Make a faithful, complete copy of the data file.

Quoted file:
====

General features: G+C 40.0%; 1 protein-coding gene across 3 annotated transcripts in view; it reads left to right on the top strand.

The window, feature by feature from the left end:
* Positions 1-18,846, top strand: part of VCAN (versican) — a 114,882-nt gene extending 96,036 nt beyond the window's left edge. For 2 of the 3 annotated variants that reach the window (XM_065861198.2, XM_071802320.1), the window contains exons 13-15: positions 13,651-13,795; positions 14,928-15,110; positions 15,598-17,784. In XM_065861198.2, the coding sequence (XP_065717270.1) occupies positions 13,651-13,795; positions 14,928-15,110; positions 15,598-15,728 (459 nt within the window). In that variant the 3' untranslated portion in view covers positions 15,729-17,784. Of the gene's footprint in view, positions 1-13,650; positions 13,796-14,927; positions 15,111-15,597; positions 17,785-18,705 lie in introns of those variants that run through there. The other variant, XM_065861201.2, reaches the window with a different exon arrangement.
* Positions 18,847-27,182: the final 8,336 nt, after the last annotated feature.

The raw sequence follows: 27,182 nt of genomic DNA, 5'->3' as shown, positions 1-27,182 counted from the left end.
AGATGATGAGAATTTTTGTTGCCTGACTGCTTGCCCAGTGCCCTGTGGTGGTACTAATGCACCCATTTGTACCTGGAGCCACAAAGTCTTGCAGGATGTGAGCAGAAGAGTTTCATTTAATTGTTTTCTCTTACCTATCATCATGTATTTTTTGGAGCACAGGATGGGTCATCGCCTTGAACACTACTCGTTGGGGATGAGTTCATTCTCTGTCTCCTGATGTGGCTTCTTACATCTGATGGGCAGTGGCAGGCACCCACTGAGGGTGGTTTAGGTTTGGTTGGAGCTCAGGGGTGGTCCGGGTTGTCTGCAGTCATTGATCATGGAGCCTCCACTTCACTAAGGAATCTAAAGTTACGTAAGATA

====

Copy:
General features: G+C 40.0%; 1 protein-coding gene across 3 annotated transcripts in view; it reads left to right on the top strand.

The window, feature by feature from the left end:
* Positions 1-18,846, top strand: part of VCAN (versican) — a 114,882-nt gene extending 96,036 nt beyond the window's left edge. For 2 of the 3 annotated variants that reach the window (XM_065861198.2, XM_071802320.1), the window contains exons 13-15: positions 13,651-13,795; positions 14,928-15,110; positions 15,598-17,784. In XM_065861198.2, the coding sequence (XP_065717270.1) occupies positions 13,651-13,795; positions 14,928-15,110; positions 15,598-15,728 (459 nt within the window). In that variant the 3' untranslated portion in view covers positions 15,729-17,784. Of the gene's footprint in view, positions 1-13,650; positions 13,796-14,927; positions 15,111-15,597; positions 17,785-18,705 lie in introns of those variants that run through there. The other variant, XM_065861201.2, reaches the window with a different exon arrangement.
* Positions 18,847-27,182: the final 8,336 nt, after the last annotated feature.

The raw sequence follows: 27,182 nt of genomic DNA, 5'->3' as shown, positions 1-27,182 counted from the left end.
AGATGATGAGAATTTTTGTTGCCTGACTGCTTGCCCAGTGCCCTGTGGTGGTACTAATGCACCCATTTGTACCTGGAGCCACAAAGTCTTGCAGGATGTGAGCAGAAGAGTTTCATTTAATTGTTTTCTCTTACCTATCATCATGTATTTTTTGGAGCACAGGATGGGTCATCGCCTTGAACACTACTCGTTGGGGATGAGTTCATTCTCTGTCTCCTGATGTGGCTTCTTACATCTGATGGGCAGTGGCAGGCACCCACTGAGGGTGGTTTAGGTTTGGTTGGAGCTCAGGGGTGGTCCGGGTTGTCTGCAGTCATTGATCATGGAGCCTCCACTTCACTAAGGAATCTAAAGTTACGTAAGATA